Assume that two people are playing a game of chess. One player (A) begins with the full compliment of pieces, from Queen to Pawn. The other player (B) begins with a disadvantage, missing a few pawns and even larger pieces.
The two players continue their game seriously. Eventually, Player A wins. The question, then, is who is the better player ?
Is Player A neccessarily the better player just because he won ? Remember that he started with a significant advantage -- his victory could mean that he won by merit of his advantage, not by merit of his skill.
However, this in itself not a reason to believe that Player B is the better player. Maybe his loss was genuinely because of his inaptitude.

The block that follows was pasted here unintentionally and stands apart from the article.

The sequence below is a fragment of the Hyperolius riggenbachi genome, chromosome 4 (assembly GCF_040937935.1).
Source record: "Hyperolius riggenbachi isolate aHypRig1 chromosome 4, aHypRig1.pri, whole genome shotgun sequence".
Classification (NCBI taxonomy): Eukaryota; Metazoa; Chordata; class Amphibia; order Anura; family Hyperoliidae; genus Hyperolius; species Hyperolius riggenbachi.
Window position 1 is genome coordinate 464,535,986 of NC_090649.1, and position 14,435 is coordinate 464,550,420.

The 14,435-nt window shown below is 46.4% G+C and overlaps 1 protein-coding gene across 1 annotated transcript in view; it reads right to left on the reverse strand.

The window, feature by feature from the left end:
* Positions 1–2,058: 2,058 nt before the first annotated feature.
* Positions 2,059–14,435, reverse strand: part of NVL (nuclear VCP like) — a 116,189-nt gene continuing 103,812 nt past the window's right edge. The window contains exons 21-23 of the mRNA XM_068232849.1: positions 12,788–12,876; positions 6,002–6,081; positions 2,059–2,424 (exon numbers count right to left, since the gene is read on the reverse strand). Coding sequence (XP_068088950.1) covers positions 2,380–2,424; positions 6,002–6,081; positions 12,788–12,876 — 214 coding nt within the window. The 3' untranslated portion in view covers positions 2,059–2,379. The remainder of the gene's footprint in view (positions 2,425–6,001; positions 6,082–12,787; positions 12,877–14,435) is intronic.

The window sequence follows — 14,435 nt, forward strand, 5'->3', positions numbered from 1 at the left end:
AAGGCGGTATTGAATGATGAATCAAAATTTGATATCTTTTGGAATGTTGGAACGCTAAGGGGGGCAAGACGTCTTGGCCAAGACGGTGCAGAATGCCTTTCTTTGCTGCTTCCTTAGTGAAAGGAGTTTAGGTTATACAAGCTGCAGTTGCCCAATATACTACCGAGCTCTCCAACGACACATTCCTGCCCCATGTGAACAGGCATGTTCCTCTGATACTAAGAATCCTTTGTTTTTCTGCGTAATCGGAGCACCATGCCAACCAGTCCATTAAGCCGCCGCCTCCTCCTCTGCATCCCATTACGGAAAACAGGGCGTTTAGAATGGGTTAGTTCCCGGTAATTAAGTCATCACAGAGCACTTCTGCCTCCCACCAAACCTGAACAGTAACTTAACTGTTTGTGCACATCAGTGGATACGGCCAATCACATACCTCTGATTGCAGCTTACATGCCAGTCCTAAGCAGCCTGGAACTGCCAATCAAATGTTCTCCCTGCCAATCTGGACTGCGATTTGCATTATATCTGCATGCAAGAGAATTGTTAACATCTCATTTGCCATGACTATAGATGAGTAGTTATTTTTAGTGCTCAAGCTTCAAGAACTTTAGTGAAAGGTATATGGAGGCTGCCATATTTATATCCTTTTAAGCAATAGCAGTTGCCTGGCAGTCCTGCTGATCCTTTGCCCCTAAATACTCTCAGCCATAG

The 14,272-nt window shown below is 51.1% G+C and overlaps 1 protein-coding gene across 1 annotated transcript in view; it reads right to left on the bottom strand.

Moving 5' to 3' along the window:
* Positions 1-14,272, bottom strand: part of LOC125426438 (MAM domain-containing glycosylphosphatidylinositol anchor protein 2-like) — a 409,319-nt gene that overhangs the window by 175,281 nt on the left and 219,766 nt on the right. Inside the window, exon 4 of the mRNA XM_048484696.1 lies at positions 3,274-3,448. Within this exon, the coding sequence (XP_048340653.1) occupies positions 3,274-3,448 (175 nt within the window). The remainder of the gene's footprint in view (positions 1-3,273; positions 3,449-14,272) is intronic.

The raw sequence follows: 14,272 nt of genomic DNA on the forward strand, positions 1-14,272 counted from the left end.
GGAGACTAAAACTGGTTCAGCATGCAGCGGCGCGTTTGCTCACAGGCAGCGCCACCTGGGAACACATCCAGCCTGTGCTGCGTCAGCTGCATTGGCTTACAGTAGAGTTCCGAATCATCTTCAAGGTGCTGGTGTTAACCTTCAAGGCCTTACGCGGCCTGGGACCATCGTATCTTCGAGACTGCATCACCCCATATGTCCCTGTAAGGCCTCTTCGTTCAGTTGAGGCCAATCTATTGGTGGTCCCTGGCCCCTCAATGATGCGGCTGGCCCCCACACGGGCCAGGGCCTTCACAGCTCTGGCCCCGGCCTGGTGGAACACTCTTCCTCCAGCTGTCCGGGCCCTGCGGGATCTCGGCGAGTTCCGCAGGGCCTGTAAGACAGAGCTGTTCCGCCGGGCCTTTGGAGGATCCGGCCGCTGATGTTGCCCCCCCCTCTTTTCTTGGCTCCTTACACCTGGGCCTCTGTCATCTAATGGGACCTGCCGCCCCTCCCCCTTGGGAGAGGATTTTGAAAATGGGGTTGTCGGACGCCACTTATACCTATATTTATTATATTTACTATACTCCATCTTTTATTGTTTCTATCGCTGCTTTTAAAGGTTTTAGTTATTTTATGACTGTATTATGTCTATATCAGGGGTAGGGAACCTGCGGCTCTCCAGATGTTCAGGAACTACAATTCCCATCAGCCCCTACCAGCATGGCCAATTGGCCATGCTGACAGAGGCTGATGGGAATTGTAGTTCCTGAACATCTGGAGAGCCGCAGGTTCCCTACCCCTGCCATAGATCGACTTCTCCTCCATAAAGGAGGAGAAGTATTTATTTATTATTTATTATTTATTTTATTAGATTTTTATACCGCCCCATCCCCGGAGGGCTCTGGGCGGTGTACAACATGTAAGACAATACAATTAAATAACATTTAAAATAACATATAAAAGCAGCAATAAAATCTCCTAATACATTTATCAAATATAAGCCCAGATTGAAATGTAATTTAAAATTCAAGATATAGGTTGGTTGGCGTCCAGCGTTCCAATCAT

The conclusion, then, is that our ability to judge which player is better is severely impaired by the uneven conditions. Clearly, it would be easier to judge if the game was started with both players having equal number of pieces.
For the astute reader, the above analogy is in response to a comment by PAP chairman Lim Boon Heng, who said 'Use same yardstick to judge PAP, opposition candidates'. I admit that we should fairly use the same yardstick in judging candidates, but it is very difficult to come to useful conclusions when the playing field is uneven.
Then again, there have been cases where Player B has defeated Player A consistently. I leave it to the reader to draw his own conclusions.